XMI is a great technology for anyone who builds applications from models, allowing you to use information contained in those models for big upside. But if you want your model data to be effective, components are an essential building block. Learn to get your dependencies straight by making traceable components.
XMI is a great technology for anyone who builds applications from models, allowing you to use information contained in those models for big upside. Learn to extract dependency information from a UML deployment diagram using C# and how to use the Pipes and Filters pattern to simplify the whole process.
UML models of the future will use XMI as a method of interchanging model data. And because XMI uses XML, suddenly the world is our oyster: In particular, you can extract model data and save it to a data store. Find out how to dissect data from your models using C#.
As the official OMG specification for exchanging model information between tools and repositories, XMI will have a huge impact on architects and developers. Find out how to use this spec to make your model metadata agnostic and portable for the future.
Interaction or sequence diagrams are the critical link between the static class diagrams and how the classes behave. A well-defined sequence diagram will find missing classes, elucidate the sequence of events for class interaction, and define the methods needed for each class.
Their ability to show interdependencies between applications' components make component diagrams invaluable. They can however be surprisingly complex. Find out how to use the right architectural patterns within your component diagrams to make them manageable.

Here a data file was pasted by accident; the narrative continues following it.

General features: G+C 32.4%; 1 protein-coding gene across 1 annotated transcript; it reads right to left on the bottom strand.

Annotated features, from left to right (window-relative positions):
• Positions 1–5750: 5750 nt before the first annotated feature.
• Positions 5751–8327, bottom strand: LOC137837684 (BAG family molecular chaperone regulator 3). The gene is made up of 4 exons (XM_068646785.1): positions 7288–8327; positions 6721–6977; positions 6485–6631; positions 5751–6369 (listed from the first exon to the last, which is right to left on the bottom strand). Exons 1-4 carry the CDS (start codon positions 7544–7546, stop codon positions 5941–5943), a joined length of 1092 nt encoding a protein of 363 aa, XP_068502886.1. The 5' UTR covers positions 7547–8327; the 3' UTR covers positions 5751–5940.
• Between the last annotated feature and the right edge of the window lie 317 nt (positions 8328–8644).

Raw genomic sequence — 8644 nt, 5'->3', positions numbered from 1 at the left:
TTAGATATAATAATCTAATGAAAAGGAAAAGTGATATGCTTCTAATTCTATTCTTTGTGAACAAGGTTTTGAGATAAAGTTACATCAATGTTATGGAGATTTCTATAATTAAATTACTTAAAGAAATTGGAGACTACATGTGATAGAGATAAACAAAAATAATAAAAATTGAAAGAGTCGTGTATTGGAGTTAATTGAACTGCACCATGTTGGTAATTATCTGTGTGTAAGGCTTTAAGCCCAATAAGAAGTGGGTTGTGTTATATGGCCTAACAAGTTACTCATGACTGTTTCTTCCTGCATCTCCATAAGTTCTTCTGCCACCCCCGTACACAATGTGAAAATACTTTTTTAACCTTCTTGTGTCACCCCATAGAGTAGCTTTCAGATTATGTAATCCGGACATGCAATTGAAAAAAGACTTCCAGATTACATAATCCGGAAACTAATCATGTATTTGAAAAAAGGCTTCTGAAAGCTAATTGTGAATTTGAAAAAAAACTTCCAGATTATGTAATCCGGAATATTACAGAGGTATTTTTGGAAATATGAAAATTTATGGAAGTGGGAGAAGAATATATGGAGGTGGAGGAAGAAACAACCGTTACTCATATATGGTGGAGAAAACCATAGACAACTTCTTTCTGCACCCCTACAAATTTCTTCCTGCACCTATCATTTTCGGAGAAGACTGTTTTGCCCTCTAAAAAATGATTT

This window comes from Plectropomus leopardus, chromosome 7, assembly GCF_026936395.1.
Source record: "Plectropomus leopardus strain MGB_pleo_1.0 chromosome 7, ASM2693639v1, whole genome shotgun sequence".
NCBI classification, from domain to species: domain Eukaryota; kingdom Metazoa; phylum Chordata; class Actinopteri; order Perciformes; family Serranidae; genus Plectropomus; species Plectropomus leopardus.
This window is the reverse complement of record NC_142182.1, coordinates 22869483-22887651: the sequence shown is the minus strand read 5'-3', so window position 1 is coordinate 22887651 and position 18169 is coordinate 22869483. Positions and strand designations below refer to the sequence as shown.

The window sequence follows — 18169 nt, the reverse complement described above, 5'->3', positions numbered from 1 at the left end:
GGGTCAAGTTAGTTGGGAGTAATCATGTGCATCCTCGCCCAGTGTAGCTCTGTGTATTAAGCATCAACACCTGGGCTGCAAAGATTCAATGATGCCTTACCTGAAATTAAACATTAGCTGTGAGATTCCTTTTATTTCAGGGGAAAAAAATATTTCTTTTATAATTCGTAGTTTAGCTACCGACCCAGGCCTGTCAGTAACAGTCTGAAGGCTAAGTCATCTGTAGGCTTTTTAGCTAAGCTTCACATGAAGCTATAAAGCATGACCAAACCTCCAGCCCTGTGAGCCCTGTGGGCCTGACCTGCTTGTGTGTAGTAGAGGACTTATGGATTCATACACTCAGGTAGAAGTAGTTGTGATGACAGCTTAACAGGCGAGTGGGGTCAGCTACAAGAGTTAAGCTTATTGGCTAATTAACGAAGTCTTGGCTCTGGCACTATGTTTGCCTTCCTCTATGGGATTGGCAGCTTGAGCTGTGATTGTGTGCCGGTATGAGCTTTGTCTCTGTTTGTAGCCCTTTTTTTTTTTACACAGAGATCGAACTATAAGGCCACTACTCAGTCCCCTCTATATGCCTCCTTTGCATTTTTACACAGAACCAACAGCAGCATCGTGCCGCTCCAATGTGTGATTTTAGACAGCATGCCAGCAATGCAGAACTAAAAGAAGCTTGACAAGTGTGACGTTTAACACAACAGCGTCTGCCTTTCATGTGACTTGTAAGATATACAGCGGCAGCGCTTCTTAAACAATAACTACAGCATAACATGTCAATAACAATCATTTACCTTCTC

At SD West, one man finds the heart of modelingand opens his eyes to the power of invariantsthanks to the founder of MDA.
Deployment diagrams act as the link and reference point between how the system is built and where it is displayed. Learn how capacity planning, n-tier development, and coordination of tasks between different teams can all benefit from these diagrams.
Part 3 of this series on UML tackles aggregation, which is a special form of association. Part 2
showed you how associations related one class to another, but this article shows that associations are not strong enough when you need to specify ownership.
Associations are a key part of the UML lexicon. Use them to define the ways in which your application's classes communicate. In this article you'll see that adding a database introduces design patterns for the first time using the façade pattern.
Whatever language you code in, however you feel about documentation, and whichever process you ascribe toyou will need to model. Whether those models are in a formal charter, reference document, part of a diagram, or on the back of a napkin
, you as a software developer will end up using models or modeling yourself.